By Clare Hutchison
OTAs hit the headlines in the UK today as authorities unveiled a major investigation into their practices. The British competition watchdog is examining booking sites’ “clarity, accuracy and presentation of information” and even questioning whether they break consumer law.
It’s great news for consumers, but hoteliers should welcome it with open arms too. After all, it’s a very public acknowledgement that OTAs may not always offer travellers the best possible deal — a myth that has been around for far too long and one that we've been aiming to bust since we first launched the Direct Booking Movement.
Here's our chief operating office James Osmond on the probe: "We are delighted to see the CMA investigating pressure sales and misinformation by the OTAs. For a decade the OTAs have spent billions creating a false impression that the best place to book is always with them. It isn't any more. When you take into account the opportunity for upgrades, extra benefits and the best rates, direct is best."
The Competition and Markets Authority’s probe is examining four areas: whether search results could be skewed by commercial factors like how much commission hotels pay, the basis of various discount claims, potential hidden fees like taxes or booking charges and so-called “pressure selling”.
The latter, known as urgency messaging, has caught a lot of media attention this morning and is something we have thought long and hard about. Those highly visible notifications, for example telling you “six people are looking at this room right now”, are highly effective, hence why OTAs tend to use them so widely, but we’ve never been fully convinced that all urgency messaging enhances the consumer experience. We will watch the CMA’s assessment on that issue with great interest.
It will be a while before we get that — the CMA will be gathering feedback from across the sector until December 15 — so what should hoteliers do in the meantime?
Participate in the investigation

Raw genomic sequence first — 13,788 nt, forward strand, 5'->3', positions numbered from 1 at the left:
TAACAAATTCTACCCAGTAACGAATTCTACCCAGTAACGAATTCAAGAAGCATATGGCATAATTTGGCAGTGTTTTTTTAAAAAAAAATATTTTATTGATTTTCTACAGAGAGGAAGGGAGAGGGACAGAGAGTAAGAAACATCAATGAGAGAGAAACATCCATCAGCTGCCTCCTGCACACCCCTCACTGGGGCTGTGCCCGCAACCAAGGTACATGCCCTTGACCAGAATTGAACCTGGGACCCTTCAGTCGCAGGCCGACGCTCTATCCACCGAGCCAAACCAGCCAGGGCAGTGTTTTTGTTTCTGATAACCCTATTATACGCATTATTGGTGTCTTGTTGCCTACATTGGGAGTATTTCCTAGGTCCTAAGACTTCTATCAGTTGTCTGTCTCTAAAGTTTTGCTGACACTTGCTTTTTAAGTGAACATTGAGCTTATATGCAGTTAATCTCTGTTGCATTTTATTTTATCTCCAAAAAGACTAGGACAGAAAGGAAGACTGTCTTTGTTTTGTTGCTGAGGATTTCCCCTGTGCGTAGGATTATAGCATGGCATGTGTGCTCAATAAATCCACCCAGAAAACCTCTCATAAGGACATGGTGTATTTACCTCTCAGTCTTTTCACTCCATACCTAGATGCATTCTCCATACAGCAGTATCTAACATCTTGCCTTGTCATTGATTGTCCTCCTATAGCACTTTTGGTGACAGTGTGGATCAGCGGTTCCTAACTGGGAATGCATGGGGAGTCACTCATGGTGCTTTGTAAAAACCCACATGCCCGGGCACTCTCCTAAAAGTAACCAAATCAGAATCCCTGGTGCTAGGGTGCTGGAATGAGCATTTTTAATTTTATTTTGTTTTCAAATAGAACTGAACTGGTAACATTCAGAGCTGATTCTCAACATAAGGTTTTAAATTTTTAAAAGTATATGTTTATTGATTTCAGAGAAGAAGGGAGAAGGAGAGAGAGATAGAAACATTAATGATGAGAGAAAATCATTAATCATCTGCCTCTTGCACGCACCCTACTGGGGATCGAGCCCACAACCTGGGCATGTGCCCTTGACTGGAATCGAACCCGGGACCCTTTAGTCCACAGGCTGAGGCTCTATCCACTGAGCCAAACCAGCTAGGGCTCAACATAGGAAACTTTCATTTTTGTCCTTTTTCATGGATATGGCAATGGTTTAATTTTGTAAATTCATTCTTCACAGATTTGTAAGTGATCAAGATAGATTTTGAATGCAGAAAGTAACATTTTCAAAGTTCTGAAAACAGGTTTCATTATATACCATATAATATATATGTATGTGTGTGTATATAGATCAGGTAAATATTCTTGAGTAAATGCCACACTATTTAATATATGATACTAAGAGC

The Competition and Markets Authority wants to hear from accommodation providers who might have information or evidence relevant to their investigation. You simply have to fill out a questionnaire, which can be found on the case page for the probe, to make your voice heard.
Check your contracts
You have a duty to your customers to ensure that they are getting a fair deal no matter how they book. OTAs can be valuable partners, but given today’s news it’s definitely worth triple checking that third parties you work with are selling your rooms they way they ought to be. At last week’s Direct Booking Summit in Barcelona, Hyatt’s Geneviève Materne reminded us that all too often OTAs and wholesalers benefit from loose or lacking terms and conditions in contracts with hotels and a reluctance to police their compliance. That can’t continue; hotels must take responsibility for their distribution.
Spread the word that direct is best
The notion that OTAs always provide the best price is under pressure and the hospitality industry should grab the opportunity to lay it to rest. During New York’s Direct Booking Summit, delegates described how they would give postcards to OTA bookers on arrival that listed the benefits of booking direct, while others talked about using targeted email to explain what the hotel could offer versus an OTA. Whatever tactic you choose, make sure all your staff are ready to reinforce the direct is best message.